Saturday, 2 September 2017
Nigerians are the single largest contemporary African immigrant group in the United States - INVESTIGATION
Nigerian-Americans are Americans who are of Nigerian ancestry. The term Nigerian American is sometimes shortened to “Naija-American”. Going by a 2006 American Community Survey, there were about 266,000 US residents claiming Nigerian heritage. Nigerian-Americans make up a significant part of African immigration to the United States.
Similar to their proportion of population on the continent of Africa, as earlier revealed Nigerians are the single largest contemporary African immigrant group in the United States. . The largest communities of ethnic Nigerians living outside the country are those of the United Kingdom and the United States. There are also significant numbers of Nigerians in Canada and Australia.
According to this report, since the mid-20th century particularly, after Nigeria gained independence, many modern Nigerian immigrants have come to the United States to pursue educational opportunities in undergraduate and post-graduate institutions.
For instance, in the 1960s and 1970s after the Biafra War, Nigeria’s government funded scholarships for Nigerian students, and many of them were admitted to American universities. While this was happening, there were several military coups, interspersed with brief periods of civilian rule. The instability resulted in many Nigerian professionals emigrating, especially doctors, lawyers and academics, who found it difficult to return to Nigeria.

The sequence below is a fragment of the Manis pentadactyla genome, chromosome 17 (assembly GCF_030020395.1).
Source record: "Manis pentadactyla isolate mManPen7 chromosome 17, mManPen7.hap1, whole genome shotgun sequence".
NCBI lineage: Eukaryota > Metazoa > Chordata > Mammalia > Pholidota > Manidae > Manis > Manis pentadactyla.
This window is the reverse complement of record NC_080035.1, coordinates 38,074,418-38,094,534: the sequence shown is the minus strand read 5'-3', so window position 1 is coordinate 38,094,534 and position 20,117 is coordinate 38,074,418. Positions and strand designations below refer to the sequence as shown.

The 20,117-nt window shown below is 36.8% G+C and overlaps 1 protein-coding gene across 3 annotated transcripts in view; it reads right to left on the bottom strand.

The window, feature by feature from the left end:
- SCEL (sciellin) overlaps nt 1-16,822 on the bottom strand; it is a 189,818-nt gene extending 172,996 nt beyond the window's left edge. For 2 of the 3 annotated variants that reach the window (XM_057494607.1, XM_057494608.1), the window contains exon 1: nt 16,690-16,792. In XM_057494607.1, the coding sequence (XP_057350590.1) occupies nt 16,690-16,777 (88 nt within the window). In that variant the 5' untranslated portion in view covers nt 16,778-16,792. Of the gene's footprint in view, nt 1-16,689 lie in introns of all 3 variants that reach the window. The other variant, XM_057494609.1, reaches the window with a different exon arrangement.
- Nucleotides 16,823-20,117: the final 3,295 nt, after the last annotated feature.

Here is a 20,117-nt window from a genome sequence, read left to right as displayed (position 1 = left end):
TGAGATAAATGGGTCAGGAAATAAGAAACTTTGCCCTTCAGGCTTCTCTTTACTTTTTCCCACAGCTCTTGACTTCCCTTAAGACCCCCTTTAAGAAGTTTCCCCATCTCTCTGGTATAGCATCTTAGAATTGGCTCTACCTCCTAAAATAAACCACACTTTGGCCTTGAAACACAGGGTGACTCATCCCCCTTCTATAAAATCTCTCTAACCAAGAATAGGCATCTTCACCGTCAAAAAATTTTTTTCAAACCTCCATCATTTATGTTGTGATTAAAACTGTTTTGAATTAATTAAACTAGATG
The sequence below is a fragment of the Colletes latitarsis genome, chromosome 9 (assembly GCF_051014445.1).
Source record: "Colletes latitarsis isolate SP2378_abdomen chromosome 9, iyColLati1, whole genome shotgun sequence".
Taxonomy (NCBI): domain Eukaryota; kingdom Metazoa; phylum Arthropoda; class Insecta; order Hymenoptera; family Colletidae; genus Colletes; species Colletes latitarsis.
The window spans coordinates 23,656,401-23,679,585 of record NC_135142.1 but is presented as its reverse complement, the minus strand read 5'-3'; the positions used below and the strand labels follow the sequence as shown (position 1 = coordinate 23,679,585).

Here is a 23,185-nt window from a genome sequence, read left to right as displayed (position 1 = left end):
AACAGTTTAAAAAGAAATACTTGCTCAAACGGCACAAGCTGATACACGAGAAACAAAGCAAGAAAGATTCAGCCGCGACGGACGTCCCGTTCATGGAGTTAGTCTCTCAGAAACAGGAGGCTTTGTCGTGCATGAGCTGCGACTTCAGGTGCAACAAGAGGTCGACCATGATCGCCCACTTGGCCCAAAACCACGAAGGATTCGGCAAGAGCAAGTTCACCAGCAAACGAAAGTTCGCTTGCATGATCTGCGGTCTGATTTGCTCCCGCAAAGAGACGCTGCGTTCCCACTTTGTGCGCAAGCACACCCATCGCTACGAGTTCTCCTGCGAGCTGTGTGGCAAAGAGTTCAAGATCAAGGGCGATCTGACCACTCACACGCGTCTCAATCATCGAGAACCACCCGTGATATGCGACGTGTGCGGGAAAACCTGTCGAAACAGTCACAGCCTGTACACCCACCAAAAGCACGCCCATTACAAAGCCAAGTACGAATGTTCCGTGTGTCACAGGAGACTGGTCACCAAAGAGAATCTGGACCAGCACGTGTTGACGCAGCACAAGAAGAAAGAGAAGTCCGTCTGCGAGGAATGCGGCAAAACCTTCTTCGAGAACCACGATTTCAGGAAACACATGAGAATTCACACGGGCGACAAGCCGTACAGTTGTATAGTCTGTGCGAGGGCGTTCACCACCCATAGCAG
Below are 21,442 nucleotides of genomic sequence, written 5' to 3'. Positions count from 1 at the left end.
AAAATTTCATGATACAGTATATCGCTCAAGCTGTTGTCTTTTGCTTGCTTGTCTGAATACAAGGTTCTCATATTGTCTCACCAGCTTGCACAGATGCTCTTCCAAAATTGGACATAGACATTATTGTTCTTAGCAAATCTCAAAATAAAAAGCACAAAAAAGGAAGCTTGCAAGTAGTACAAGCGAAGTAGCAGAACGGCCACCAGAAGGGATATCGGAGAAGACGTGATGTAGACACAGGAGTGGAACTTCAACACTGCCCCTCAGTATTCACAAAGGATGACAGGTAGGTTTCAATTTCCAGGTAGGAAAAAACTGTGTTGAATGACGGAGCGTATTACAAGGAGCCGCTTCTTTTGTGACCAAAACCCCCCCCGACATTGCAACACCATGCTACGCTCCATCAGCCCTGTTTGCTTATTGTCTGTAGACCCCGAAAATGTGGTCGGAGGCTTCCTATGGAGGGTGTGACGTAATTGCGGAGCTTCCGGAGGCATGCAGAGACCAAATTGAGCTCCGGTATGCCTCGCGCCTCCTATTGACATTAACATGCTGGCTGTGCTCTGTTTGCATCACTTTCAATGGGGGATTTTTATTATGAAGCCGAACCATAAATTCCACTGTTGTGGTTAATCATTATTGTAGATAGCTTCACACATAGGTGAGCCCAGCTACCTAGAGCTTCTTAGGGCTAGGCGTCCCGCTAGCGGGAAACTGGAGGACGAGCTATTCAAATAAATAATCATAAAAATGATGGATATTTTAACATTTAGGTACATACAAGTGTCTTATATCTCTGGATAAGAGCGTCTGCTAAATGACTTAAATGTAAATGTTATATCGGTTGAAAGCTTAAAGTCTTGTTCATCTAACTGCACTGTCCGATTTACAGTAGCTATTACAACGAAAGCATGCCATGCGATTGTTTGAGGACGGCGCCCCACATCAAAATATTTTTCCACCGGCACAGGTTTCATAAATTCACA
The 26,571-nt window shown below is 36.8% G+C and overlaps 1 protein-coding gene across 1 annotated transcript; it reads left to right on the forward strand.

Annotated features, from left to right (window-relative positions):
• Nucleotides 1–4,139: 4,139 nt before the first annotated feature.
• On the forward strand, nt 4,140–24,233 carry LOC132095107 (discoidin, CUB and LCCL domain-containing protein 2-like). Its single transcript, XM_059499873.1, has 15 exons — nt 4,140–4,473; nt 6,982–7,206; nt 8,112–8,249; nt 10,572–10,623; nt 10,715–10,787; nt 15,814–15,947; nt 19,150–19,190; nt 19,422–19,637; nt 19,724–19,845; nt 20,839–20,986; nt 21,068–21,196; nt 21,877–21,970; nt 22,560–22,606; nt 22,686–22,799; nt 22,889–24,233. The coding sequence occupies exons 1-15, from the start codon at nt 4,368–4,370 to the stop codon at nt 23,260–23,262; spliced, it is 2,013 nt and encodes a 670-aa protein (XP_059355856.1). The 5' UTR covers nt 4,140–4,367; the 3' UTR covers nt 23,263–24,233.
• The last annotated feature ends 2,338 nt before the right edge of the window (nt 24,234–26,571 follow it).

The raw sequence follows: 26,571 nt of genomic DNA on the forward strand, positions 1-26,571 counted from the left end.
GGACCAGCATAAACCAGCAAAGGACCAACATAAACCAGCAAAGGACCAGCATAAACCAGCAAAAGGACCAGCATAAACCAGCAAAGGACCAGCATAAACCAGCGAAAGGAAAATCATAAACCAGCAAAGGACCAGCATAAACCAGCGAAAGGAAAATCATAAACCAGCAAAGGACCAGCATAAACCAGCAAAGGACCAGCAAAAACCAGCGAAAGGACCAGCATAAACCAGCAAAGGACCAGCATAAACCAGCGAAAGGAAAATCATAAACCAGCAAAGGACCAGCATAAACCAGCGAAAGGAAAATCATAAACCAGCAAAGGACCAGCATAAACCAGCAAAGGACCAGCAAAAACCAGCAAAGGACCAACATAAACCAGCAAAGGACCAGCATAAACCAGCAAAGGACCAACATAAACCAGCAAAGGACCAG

Almost all of these new immigrants have come from ethnic groups in the southern part of the country, primarily the Igbo, Yoruba, and Ibibio peoples, including Annang and Efik. Due to adverse economic and political conditions in Nigeria, some immigrants stayed in the United States and began to raise their children there.
During the mid- to late-1980s, a larger wave of Nigerians immigrated to the United States. This migration was driven by political and economic problems exacerbated by the military regimes of self-styled generals Ibrahim Babangida and Sani Abacha. The most noticeable exodus occurred among professional and middle-class Nigerians who, along with their children, took advantage of education and employment opportunities in the United States.
Since the advent of multi-party democracy in March 1999, the former Nigerian head-of-state Olusegun Obasanjo made numerous appeals, especially to young Nigerian professionals in the United States, to return to Nigeria to help in its rebuilding effort. Obasanjo’s efforts met with mixed results, as some potential migrants consider Nigeria’s socio-economic situation still unstable. Census data showed that almost 40% of Nigerian Americans hold bachelor’s degrees, 17% hold master’s degrees, and 4% hold doctorates, more than any other ethnic group in the nation.
Many cite a combination of factors that have contributed to the large number of educated Nigerians in America. Seeking chances for better job opportunities and economic stability has led many educated Nigerian professionals to migrate to America over the years. Similarly, the Diversity Lottery Program increased the number of Nigerians who were able to receive visas in America to study.
Finally, Nigerian culture has long emphasized education, placing value on pursuing education as a means to financial success and personal fulfillment. Famous Nigerian-Americans in education include Professor Jacob Olupona, a member of the faculty at Harvard College of Arts and Sciences as well as Harvard Divinity School. Migrating to the US from Nigeria more than 40 years ago, Professor Olupona has furthered the academic study of traditional African religions, such as the Yoruba traditional religion, and has been a vocal advocate for Nigerian Americans and education initiatives.